BN Press

As self-publishing continues to grow, the book-selling and publishing industry must keep up with the newest trends to survive. Recently Barnes & Noble, one of the top bookstores in the nation, acknowledged this by announcing changes to their own internal publishing outlet. Known as Barnes & Noble Press (B&N Press), this new method of self-publishing allows an author to experience all of the perks of self-publishing with the knowledge that their work is being sold by a reputable brand.

One of the things that B&N Press establishes is that self-publishing through their website is free to use and is widely available to all types of readers (Barnes&Noble). Whether a reader prefers e-books or print, B&N Press will make the book available to readers in both formats. As well as this, whether the book is sold electronically or in print, “authors will receive a flat 70% royalty rate for eBook sales, up from a range of 40% to 65%” (Pilkington). Authors will receive their royalties in 30 days, a quicker turnaround time than the previous 60-day rate (Pilkington). This is a huge advantage for small independent authors who are looking to publish their work and profit from it quickly.

Barnes & Noble also claims that they will make an effort to advertise independently published books better (Pilkington). If Barnes & Noble follows through with this, independent authors will have more support than they used to in traditional self-publishing routes. If they do not, authors looking to self-publish should already know the risk of publishing independently. However, B&N Press includes a section on their website that links other websites geared towards helping authors market their books, edit their content, and make design decisions professionally. This is a huge jump from the previous way that companies treated self-published authors. Barnes & Noble almost minimizes the risk of publishing independently, especially because they have a section dedicated to work by self-published authors.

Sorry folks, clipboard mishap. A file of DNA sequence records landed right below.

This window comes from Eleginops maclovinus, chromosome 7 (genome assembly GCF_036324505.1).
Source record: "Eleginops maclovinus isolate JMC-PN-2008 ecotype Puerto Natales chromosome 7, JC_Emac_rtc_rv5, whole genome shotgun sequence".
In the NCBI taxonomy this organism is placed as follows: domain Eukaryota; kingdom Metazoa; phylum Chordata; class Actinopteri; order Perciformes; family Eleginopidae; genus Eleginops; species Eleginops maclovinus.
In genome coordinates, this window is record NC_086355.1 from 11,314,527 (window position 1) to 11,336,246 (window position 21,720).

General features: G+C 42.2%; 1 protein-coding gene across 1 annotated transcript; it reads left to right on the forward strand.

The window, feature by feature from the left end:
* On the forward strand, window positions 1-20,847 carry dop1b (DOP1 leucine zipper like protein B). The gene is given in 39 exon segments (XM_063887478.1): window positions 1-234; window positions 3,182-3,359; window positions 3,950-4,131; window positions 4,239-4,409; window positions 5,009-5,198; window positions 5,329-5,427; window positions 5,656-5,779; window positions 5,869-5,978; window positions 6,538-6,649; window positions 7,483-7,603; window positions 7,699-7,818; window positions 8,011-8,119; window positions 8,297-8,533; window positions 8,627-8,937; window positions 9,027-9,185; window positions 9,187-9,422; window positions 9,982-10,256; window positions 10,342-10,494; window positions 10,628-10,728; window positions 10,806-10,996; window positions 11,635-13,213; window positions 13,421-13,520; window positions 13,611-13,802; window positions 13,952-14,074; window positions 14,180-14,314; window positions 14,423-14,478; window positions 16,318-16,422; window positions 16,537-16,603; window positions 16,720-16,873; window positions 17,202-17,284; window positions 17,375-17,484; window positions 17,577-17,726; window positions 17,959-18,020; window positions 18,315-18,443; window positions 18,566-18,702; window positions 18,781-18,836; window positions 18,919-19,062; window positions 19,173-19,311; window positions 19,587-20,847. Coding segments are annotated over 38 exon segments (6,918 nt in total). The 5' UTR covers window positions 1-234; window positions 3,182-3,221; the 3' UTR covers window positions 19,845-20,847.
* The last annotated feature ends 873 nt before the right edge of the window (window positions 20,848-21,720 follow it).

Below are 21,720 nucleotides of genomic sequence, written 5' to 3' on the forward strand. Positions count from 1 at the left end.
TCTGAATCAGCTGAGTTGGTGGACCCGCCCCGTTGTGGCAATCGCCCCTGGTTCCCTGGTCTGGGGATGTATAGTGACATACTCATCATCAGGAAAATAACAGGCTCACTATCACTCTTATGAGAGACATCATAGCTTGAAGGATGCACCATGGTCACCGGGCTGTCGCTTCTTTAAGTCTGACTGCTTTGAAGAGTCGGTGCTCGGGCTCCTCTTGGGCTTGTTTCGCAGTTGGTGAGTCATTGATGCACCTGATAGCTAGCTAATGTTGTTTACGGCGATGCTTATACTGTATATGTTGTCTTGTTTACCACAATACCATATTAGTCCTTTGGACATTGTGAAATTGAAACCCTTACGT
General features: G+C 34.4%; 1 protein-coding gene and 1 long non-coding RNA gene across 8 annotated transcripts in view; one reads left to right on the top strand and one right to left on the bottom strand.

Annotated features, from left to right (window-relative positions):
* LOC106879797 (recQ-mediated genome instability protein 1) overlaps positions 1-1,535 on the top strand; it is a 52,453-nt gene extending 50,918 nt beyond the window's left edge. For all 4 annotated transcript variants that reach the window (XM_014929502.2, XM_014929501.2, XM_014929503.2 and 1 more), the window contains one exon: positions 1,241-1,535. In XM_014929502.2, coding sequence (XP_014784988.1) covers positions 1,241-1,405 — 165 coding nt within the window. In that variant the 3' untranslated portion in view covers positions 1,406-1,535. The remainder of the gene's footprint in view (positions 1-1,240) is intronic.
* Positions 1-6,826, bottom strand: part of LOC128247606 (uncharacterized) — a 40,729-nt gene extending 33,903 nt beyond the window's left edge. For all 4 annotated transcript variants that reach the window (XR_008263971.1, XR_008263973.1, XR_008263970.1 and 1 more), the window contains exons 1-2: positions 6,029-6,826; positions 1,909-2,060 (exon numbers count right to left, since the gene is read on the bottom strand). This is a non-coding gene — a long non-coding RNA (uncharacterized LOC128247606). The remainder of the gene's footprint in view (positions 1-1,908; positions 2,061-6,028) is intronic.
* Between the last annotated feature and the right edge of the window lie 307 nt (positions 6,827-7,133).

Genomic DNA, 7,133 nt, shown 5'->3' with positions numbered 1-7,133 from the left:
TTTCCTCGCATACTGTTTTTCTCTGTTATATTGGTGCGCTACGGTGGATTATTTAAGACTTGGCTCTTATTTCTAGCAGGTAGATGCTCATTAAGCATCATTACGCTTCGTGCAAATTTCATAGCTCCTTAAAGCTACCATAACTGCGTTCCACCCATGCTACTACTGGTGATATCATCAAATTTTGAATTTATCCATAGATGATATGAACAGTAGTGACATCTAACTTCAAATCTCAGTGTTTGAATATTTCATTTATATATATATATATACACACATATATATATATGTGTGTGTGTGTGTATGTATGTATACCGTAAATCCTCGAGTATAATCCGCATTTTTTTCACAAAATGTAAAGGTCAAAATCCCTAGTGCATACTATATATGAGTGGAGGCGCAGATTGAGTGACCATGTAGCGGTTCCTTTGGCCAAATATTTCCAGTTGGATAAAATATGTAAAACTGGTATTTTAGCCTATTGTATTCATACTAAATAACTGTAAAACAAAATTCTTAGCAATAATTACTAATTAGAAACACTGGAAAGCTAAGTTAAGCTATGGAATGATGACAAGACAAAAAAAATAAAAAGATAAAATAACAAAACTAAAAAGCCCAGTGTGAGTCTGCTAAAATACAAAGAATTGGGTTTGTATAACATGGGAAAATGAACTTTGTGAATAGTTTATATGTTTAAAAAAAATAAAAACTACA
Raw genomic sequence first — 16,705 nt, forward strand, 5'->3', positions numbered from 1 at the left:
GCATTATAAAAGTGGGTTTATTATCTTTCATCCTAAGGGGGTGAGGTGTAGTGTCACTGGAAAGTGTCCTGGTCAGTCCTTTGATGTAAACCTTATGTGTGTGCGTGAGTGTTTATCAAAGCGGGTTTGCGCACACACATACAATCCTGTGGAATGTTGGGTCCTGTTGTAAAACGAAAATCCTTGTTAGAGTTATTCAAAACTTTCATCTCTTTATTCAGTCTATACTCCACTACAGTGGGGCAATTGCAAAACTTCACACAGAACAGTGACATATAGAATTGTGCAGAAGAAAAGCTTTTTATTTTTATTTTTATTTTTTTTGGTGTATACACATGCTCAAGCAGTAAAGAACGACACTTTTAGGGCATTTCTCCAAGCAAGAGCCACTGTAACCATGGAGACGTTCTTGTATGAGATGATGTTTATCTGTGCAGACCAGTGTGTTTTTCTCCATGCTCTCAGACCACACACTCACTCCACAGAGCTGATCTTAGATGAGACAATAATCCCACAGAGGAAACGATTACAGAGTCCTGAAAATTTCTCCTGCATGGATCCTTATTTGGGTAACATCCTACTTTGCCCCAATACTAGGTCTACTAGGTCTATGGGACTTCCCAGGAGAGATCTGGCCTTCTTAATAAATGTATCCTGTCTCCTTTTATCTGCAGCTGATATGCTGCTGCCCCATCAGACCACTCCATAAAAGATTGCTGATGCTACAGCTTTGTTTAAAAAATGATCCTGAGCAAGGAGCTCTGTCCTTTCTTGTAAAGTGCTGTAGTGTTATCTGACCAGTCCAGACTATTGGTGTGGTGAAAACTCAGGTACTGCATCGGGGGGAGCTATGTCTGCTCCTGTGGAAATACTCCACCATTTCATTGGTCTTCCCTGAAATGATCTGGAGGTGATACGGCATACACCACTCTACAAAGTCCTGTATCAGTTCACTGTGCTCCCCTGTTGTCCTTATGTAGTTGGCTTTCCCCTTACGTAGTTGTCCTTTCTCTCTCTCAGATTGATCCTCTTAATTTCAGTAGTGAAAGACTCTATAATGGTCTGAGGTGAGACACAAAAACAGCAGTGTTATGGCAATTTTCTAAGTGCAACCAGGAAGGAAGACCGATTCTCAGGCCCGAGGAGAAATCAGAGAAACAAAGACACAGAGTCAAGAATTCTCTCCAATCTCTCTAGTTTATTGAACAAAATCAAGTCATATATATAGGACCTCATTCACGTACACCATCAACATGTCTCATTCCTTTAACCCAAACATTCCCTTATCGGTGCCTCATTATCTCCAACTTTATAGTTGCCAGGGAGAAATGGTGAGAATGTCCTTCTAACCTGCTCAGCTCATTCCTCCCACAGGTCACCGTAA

As for the industry of publishing, Barnes & Noble’s steps to support self-publishing authors could prompt other booksellers to match their perks, and this could even prompt more authors to abandon traditional publishing for self-publishing. Some other publishing companies have been cited as being skimpy with their royalties, especially those who were some of the first to announce a joint publishing and bookselling platform (Pilkington). However, these companies do not provide the same sources for help that Barnes & Noble Press does. This is yet another perk of publishing work with Barnes & Noble that some self-publishing outlets may have to adapt to keep up with the bookselling giant. Though many self-published works do not sell, B&N Press, at least from their website, seems committed to helping authors in whatever way they can to keep their attention, unlike some other self-publishing outlets.

Because of B&N Press, independent authors might be able to receive the much-needed help that self-publishing methods in the past ignored. This could lead to an even steeper rise in self-publishing than before, perhaps threatening the Big 5 publishing houses, but in turn making authors feel more secure.








Works Cited

Barnes&Noble. “Self-Publishing for Books & EBooks: B&N Press.” Self-Publishing for EBooks & Print Books, press.barnesandnoble.com/.

Pilkington, Mercy. “B&N Press Just Sweetened Its Deal for Indie Authors.” Reader, Good e-Reader, 1 Feb. 2021, goodereader.com/blog/digital-publishing/bn-press-just-sweetened-its-deal-for-indie-authors.



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